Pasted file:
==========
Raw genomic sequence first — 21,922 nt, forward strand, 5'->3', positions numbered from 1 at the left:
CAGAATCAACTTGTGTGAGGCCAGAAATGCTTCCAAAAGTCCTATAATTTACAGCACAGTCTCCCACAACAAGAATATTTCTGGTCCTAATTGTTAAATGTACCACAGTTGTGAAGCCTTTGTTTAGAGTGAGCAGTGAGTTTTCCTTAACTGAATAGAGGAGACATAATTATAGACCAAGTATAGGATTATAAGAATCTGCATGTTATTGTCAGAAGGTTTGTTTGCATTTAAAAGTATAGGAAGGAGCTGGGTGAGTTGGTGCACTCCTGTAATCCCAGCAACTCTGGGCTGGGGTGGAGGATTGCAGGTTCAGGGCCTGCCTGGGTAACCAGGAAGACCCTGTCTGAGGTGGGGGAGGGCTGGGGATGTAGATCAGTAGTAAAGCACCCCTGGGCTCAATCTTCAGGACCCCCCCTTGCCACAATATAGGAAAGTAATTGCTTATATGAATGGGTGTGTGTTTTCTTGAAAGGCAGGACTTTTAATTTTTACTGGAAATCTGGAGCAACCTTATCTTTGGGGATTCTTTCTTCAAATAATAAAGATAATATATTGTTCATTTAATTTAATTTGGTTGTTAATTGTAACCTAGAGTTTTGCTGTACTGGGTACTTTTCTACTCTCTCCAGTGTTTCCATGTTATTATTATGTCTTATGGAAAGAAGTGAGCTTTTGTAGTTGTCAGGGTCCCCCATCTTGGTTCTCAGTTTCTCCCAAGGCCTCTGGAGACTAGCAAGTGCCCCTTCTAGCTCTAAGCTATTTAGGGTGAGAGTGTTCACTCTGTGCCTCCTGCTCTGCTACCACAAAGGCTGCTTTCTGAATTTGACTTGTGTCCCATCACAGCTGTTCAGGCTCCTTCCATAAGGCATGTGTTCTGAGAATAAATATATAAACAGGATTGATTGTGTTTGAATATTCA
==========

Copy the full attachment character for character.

Raw genomic sequence first — 21,922 nt, forward strand, 5'->3', positions numbered from 1 at the left:
CAGAATCAACTTGTGTGAGGCCAGAAATGCTTCCAAAAGTCCTATAATTTACAGCACAGTCTCCCACAACAAGAATATTTCTGGTCCTAATTGTTAAATGTACCACAGTTGTGAAGCCTTTGTTTAGAGTGAGCAGTGAGTTTTCCTTAACTGAATAGAGGAGACATAATTATAGACCAAGTATAGGATTATAAGAATCTGCATGTTATTGTCAGAAGGTTTGTTTGCATTTAAAAGTATAGGAAGGAGCTGGGTGAGTTGGTGCACTCCTGTAATCCCAGCAACTCTGGGCTGGGGTGGAGGATTGCAGGTTCAGGGCCTGCCTGGGTAACCAGGAAGACCCTGTCTGAGGTGGGGGAGGGCTGGGGATGTAGATCAGTAGTAAAGCACCCCTGGGCTCAATCTTCAGGACCCCCCCTTGCCACAATATAGGAAAGTAATTGCTTATATGAATGGGTGTGTGTTTTCTTGAAAGGCAGGACTTTTAATTTTTACTGGAAATCTGGAGCAACCTTATCTTTGGGGATTCTTTCTTCAAATAATAAAGATAATATATTGTTCATTTAATTTAATTTGGTTGTTAATTGTAACCTAGAGTTTTGCTGTACTGGGTACTTTTCTACTCTCTCCAGTGTTTCCATGTTATTATTATGTCTTATGGAAAGAAGTGAGCTTTTGTAGTTGTCAGGGTCCCCCATCTTGGTTCTCAGTTTCTCCCAAGGCCTCTGGAGACTAGCAAGTGCCCCTTCTAGCTCTAAGCTATTTAGGGTGAGAGTGTTCACTCTGTGCCTCCTGCTCTGCTACCACAAAGGCTGCTTTCTGAATTTGACTTGTGTCCCATCACAGCTGTTCAGGCTCCTTCCATAAGGCATGTGTTCTGAGAATAAATATATAAACAGGATTGATTGTGTTTGAATATTCA